level at which a command returned <value> is considered as being an error
use environment variables prior those defined internally
--enable-spaces accept spaces in CPP instructions
export all variables to all shells
-f <filename>
--file <filename>
--makefile <filename>
specify one or more makefile scripts
switch to GNU make mode
prints out a quick (but long) help reference
never delete a target even if an error occurs
-I <path>
--include-dir <path>
add a directory path used to search makefile scripts
ignore all errors while rebuilding the targets
--imake(7) enter the Imake compatible mode; this is supplementary to AMake default mode and can be used to read and transform an Imakefile script like Imake would do
--imakeCfile <filename> use the specified file to generate the C like code of the input sent to the C pre-processor; the default is Iamakefile.c
--imake-only run the Imake feature of AMake and stop
--imake-output <filename> specify the name of the file used as the output of AMake when parsing the Imakefile script
--intermediate transform as many targets as possible to be defined as being intermediate files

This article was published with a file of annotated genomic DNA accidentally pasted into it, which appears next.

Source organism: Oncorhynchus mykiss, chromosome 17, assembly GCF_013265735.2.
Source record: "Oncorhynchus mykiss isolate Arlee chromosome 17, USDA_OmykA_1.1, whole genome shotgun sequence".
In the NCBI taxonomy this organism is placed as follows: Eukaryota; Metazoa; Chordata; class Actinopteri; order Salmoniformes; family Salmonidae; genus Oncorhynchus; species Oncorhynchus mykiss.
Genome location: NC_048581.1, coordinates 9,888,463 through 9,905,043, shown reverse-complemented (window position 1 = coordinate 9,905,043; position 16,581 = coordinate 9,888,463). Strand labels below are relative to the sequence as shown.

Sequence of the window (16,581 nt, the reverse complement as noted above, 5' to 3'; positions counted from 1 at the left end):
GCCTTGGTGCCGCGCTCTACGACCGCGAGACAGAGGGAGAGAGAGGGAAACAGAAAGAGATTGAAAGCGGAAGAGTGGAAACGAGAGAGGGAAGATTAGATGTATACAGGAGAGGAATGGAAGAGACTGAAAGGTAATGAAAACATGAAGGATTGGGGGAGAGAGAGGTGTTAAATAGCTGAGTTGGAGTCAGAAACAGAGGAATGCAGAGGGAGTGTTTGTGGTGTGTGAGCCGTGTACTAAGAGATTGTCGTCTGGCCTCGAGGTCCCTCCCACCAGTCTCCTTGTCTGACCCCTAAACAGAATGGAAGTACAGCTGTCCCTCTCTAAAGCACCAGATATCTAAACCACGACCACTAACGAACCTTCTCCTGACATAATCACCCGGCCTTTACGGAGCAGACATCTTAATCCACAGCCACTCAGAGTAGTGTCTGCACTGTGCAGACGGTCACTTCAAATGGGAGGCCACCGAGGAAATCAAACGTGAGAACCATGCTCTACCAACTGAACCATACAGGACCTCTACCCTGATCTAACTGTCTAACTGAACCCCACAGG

-J <value>
-j <value>
--jobs <value>
specify the maximum number of concurent command lines run at the same time (implies the parallel mode)
--joerg(6) switch to Joerg Shilling make mode
specify the name of a state file; unused by AMake
build as many targets as possible before to stop
--keepCfile request AMake to keep the intermediate .c files generated when the Imake feature is used
when this option is used, AMake creates a lock file; whether this file existed before AMake start can be checked with different preprocessor instructions inside the makefile
-L <path>
--library-dir <path>
specify additional paths searched for libraries (see the -l as a target dependency)
-L [<load>]
--load-average [<load>]
--max-load [<load>]
maximum load average checked before to run new set of commands
-m a recognized but ignored flag
-M apply the .NULL suffix only on targets with no dependency